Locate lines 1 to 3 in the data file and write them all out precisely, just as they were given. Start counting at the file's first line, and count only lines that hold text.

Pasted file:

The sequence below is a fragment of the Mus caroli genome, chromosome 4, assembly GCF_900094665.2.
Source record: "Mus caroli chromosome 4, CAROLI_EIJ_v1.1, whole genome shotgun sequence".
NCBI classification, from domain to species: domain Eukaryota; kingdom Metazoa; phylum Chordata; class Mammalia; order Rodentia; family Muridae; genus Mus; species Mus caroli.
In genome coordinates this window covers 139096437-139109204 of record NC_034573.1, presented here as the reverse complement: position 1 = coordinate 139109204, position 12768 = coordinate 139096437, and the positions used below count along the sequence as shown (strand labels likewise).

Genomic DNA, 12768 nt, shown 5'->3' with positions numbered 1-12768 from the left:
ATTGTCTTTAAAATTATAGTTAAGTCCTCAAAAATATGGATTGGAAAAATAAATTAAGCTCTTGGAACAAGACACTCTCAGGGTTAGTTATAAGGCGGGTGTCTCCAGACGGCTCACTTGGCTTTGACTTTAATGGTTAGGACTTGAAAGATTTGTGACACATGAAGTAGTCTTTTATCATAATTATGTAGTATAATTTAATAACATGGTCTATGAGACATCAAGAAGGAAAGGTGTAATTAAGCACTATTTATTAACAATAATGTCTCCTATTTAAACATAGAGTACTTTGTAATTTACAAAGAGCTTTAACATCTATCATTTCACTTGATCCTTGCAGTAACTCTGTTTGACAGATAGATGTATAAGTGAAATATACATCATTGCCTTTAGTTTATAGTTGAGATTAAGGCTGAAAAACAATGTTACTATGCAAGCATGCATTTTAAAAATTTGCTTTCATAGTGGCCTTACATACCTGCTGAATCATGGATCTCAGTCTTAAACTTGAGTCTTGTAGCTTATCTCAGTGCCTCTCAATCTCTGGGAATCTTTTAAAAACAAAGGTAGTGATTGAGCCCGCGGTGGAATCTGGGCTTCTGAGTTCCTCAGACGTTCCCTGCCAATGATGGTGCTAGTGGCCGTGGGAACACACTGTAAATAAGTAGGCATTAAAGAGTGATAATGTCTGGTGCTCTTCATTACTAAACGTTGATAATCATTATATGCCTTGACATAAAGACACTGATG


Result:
The sequence below is a fragment of the Mus caroli genome, chromosome 4, assembly GCF_900094665.2.
Source record: "Mus caroli chromosome 4, CAROLI_EIJ_v1.1, whole genome shotgun sequence".
NCBI classification, from domain to species: domain Eukaryota; kingdom Metazoa; phylum Chordata; class Mammalia; order Rodentia; family Muridae; genus Mus; species Mus caroli.